If you’ve ever read the biographies of some of the world’s greatest thinkers, you may have noticed that one of their favorite pastimes was taking long and relaxing walks. For instance, Charles Darwin had a fixed schedule that demanded he begins his morning rituals with a walk upon waking at 7:00, and only after take breakfast. Aldous Huxley, Winston Churchill, Immanuel Kant, just to name a few. These were all great men that excelled in their creativity and problem solving, and though each may have left their mark on posterity in a different manner, they all share a common trait – no day went by without taking a walk.
Now, I’m not saying walking in parks all day is going to make you a champion, but according to a recent study published by the American Psychological Association, when the task at hand requires some imagination, taking a walk may lead to more creative thinking than plain ol’ sitting.
“Many people anecdotally claim they do their best thinking when walking,” said Marily Oppezzo, PhD, of Santa Clara University. “With this study, we finally may be taking a step or two toward discovering why.”
The power of a simple walk down the park
Previous studies showed that regular aerobic exercise may protect cognitive abilities, however Oppezzo and colleagues showed that even mild physical activity can have significant positive effects on cognition and creativity in particular. Multiple experiments were conducted involving 176 participants, who were divided into walkers and sitters.
They found that those who walked instead of sitting or being pushed in a wheelchair consistently gave more creative responses on tests commonly used to measure creative thinking, such as thinking of alternate uses for common objects and coming up with original analogies to capture complex ideas. When asked to solve problems with a single answer, however, the walkers fell slightly behind those who responded while sitting.
What’s remarkable is how more creative the walkers were. Of the students tested for creativity while walking, 100 percent came up with more creative ideas in one experiment, while 95 percent, 88 percent and 81 percent of the walker groups in the other experiments had more creative responses compared with when they were sitting. Of course, stating a wacky idea didn’t get you points – all answers, though the questions called for originality, had to be feasible and respect certain imposed constraints.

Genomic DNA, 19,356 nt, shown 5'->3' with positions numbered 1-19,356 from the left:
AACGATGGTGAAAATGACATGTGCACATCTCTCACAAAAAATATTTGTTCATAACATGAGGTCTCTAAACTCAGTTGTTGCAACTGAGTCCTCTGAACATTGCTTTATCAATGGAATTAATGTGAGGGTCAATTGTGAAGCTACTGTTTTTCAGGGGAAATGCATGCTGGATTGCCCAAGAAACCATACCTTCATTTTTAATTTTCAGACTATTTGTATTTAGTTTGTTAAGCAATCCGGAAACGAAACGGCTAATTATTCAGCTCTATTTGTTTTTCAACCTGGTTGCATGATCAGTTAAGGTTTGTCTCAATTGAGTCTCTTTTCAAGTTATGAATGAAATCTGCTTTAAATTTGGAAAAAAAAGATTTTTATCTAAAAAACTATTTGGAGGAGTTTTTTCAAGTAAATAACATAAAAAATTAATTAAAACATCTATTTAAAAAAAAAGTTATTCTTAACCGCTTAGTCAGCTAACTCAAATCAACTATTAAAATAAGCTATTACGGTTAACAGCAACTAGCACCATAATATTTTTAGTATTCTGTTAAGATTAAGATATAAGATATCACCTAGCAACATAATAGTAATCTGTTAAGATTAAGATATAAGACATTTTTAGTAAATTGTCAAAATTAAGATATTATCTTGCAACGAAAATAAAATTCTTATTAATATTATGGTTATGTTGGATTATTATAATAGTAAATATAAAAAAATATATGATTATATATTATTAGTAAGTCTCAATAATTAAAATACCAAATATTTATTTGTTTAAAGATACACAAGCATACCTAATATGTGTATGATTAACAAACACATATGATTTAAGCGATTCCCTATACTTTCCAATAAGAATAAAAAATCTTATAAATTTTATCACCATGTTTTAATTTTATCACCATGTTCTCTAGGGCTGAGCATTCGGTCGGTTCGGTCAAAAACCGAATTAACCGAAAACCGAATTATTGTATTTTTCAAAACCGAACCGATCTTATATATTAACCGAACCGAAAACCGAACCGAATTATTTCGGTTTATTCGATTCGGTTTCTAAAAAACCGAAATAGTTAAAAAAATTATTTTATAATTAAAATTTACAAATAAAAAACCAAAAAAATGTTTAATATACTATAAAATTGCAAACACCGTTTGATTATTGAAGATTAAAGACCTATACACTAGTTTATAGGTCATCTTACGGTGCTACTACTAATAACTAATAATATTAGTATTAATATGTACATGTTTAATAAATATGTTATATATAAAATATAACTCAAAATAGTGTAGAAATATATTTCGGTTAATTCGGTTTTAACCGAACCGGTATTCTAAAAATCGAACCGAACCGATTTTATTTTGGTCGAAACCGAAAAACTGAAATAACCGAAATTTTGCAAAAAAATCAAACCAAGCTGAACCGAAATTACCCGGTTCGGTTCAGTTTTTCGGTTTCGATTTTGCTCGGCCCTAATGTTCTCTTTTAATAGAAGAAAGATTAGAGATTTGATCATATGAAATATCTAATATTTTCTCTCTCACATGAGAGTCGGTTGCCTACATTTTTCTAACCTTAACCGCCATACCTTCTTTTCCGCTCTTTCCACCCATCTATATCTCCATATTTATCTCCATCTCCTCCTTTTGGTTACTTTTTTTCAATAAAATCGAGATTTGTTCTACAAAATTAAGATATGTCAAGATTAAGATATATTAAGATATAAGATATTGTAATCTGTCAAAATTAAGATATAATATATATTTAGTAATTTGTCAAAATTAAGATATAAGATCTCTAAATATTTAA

The experiments were thought such that the participant’s creativity was engaged. For one experiment, the researchers put each of the 48 participants alone in a small room facing a blank wall – this ensured minimum external stimuli that might interfere with their creative process. They were then asked to think of as many alternative uses they could for a common object. For example, for the word “button,” a person might say “as a doorknob on a dollhouse.”
With a different group of 48 students, some sat for two different sets of the tests, some walked during two sets of the test and some walked and then sat for the tests.
“This confirmed that the effect of walking during the second test set was not due to practice,” Oppezzo said. “Participants came up with fewer novel ideas when they sat for the second test set after walking during the first. However, they did perform better than the participants who sat for both sets of tests, so there was a residual effect of walking on creativity when people sat down afterward. Walking before a meeting that requires innovation may still be nearly as useful as walking during the meeting.”
A novel idea is considered to be an idea that hadn’t been encountered in a response from any of the participants, regardless of the group. Students who walked in another experiment doubled their number of novel responses compared with when they were sitting.
But is it exposure to nature or simply being outside that causes these cognitive benefits? To see if walking in itself, no matter the environment, leads to the observed benefits the researchers devised another experiment with 40 participants and compared responses of students walking outside or inside on a treadmill with the responses of students being pushed in a wheelchair outside and sitting inside. Again, the students who walked, whether indoors or outside, came up with more creative responses than those either sitting inside or being pushed in a wheelchair outdoors. “While being outdoors has many cognitive benefits, walking appears to have a very specific benefit of improving creativity,” said Oppezzo.
There you have it. Tomorrow, maybe you’d like to have your coffee with you outside.
The study was published in APA’s Journal of Experimental Psychology: Learning, Memory and Cognition.
Was this helpful?